In Dengeki PlayStation, an interesting tidbit came up. Gust’s Junzo Hosoi, who produced Atelier Ryza: Ever Darkness and the Secret Hideout, noted that the developer could bring Ryza back to be the lead for the next game in this possible series. To be specific, Hosoi compared it to maybe being like the Harry Potter series. While it might be an unfamiliar idea for Atelier, it would work rather well for a possible Atelier Ryza trilogy.
One reason this would work as the first part of a trilogy following one alchemist is the part of the story it is telling. Atelier Ryza is a coming of age story. There’s something of a slow burn here, even though a lot does happen over the course of Ryza’s adventure. It takes some time for her to discover what alchemy is and learn to use it effectively. She doesn’t even have an atelier until a few hours into the adventure, while many other installments start the protagonists out with one. We see this build-up where characters are only beginning to see who they are and want to be, and we see them deciding upon and taking the first steps toward those goals.
This means the characters get extra attention paid to their development. A lot of Ryza’s arc is overcoming conceptions people have of her. She has a reputation for being something of a troublemaker, and this is to her detriment since people don’t take her alchemic endeavors seriously or listen when she warns them about serious issues. Klaudia wants to pursue music, but doesn’t yet have the confidence to express herself. It’s only with new friendships that she gains even more opportunities to express herself. Lent has an abusive and alcoholic father, and we see how much of his life is spent parenting him while pursuing his own dreams. Even Bos, an NPC, grows and proves that he isn’t the “bully” we initially expected to see. Instead, he’s trying to make up for a past event gone wrong and right a current wrong.
But, perhaps the best reason for Ryza to get another game is because the ending of Atelier Ryza leaves room for her to keep advancing. There are no multiple endings with different resolutions; we get one ending. In this installment, she’s only just finding her footing as an alchemist. (You know, by eventually saving the world and all.) As the story goes on, people realize she isn’t some silly girl playing at an imaginary career and is someone who should be respected and relied upon for her abilities. She’s decided to protect and stabilize the village initially. But, she doesn’t rule out eventually leaving, and Klaudia even suggests the two go traveling after Ryza feels her work there is done.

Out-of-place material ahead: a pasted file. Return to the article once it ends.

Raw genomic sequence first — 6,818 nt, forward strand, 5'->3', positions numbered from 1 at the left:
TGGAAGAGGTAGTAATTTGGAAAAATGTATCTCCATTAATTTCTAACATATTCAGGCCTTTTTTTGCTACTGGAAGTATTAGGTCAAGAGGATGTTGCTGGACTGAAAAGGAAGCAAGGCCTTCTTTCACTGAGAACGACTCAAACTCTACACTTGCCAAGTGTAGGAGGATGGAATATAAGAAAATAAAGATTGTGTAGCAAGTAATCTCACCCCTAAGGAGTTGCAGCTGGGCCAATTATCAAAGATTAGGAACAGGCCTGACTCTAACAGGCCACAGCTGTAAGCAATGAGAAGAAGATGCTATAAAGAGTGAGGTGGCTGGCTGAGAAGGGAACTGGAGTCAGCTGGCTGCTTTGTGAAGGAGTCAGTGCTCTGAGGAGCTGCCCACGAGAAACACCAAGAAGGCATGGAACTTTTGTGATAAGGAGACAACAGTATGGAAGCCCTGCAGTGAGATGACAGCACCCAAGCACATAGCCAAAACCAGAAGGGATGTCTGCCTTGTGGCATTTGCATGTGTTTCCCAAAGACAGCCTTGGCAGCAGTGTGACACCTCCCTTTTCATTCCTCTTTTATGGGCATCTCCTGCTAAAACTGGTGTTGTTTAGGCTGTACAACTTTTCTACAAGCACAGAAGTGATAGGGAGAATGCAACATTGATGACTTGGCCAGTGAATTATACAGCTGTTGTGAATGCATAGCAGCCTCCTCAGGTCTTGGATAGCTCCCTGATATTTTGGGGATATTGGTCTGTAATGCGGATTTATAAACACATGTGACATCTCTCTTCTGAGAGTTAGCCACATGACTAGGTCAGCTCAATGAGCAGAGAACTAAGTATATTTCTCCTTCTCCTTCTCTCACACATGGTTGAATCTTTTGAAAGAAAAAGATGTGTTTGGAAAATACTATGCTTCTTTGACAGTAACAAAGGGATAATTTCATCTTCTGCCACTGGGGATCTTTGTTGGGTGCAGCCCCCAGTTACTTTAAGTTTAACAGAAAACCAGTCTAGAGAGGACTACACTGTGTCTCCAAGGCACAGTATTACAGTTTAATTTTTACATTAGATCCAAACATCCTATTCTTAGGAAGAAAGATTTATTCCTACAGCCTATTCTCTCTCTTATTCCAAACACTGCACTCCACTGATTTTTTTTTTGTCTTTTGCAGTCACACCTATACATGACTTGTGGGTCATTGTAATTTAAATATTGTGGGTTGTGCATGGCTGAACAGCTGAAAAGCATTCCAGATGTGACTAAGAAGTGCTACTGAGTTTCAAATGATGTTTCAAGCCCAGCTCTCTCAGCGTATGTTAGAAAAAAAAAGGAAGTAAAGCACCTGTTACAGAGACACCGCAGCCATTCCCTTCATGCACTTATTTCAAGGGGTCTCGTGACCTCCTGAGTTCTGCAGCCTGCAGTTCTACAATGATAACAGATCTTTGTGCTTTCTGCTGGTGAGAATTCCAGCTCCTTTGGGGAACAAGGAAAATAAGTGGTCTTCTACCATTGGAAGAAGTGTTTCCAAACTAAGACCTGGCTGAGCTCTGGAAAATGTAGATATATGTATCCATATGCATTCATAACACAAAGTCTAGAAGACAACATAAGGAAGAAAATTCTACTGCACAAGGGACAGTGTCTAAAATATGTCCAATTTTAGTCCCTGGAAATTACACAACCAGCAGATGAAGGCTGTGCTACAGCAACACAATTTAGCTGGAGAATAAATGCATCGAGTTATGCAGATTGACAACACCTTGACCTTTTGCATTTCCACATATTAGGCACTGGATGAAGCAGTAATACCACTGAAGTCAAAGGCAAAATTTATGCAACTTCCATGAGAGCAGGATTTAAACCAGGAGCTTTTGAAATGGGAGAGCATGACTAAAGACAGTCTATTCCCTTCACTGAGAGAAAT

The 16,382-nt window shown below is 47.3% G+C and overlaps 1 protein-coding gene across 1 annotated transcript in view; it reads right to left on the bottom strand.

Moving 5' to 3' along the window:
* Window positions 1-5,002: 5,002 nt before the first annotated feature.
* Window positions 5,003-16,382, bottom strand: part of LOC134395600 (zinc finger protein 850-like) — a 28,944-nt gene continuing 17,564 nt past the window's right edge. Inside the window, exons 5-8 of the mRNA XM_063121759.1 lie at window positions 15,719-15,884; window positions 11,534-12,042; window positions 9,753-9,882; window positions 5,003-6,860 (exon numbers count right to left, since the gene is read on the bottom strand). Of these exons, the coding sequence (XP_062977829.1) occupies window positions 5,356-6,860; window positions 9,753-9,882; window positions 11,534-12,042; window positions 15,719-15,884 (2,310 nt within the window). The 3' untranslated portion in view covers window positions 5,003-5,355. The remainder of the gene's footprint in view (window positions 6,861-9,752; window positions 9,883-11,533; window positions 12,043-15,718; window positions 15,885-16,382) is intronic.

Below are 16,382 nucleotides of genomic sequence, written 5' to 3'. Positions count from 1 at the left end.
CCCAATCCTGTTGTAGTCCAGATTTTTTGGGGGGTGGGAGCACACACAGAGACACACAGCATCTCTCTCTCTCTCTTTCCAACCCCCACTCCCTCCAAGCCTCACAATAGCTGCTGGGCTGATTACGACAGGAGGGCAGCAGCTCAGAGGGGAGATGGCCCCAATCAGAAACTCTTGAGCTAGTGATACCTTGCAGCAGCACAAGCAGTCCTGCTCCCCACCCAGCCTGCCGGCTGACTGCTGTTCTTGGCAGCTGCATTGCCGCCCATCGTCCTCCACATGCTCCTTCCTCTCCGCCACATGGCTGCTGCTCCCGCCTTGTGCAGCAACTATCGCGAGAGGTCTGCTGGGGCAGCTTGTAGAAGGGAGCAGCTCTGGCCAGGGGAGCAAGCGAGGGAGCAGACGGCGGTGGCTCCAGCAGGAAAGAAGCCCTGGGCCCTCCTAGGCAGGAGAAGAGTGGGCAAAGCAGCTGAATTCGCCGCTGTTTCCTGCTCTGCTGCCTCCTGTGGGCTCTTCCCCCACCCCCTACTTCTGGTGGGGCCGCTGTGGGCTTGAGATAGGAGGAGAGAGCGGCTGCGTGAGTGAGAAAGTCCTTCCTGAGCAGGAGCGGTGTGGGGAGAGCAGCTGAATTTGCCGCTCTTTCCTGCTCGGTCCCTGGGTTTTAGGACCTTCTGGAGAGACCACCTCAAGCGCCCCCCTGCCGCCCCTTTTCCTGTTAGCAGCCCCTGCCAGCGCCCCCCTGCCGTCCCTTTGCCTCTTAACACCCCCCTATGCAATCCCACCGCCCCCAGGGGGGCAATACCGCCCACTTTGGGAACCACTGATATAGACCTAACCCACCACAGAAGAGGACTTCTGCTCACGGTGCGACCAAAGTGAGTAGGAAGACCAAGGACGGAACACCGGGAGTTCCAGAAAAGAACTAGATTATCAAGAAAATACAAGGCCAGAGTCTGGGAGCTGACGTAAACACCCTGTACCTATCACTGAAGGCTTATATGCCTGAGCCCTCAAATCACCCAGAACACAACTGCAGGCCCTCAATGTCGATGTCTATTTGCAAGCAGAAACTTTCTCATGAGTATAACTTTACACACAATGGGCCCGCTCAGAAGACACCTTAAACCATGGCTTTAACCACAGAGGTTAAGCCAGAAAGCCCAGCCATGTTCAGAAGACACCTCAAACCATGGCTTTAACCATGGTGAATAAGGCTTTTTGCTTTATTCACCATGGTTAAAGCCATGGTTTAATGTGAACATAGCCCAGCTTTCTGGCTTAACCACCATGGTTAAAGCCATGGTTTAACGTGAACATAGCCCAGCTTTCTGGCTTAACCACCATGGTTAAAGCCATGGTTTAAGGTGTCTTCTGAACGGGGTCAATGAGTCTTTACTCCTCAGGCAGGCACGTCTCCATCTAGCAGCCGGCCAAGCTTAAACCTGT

Besides, Atelier Ryza’s ending hints at a reunion. Her friends are finding their own paths. Lent will be moving on to become a knight-errant. Tao and Bos are heading on to new jobs in the capital. Empel and Lila are going to resume traveling. There’s a suggestion of a reunion from Klaudia, either willingly or by force. Other games have tended to end with a more solid resolution. People will have established ateliers, found lost family members and saved the day. Here, we know that the world is in a better place, but there might be more room to see what is next than with other trilogies like the Arland and Dusk lines.
Ryza is a strong heroine. Her first game only covers a brief portion of her life. We are only seeing her take her first steps as an alchemist here, even though she has already accomplished some extraordinary things. Given that and the way things go for her and her friends, it could be absolutely appropriate to have her be the lead of another game.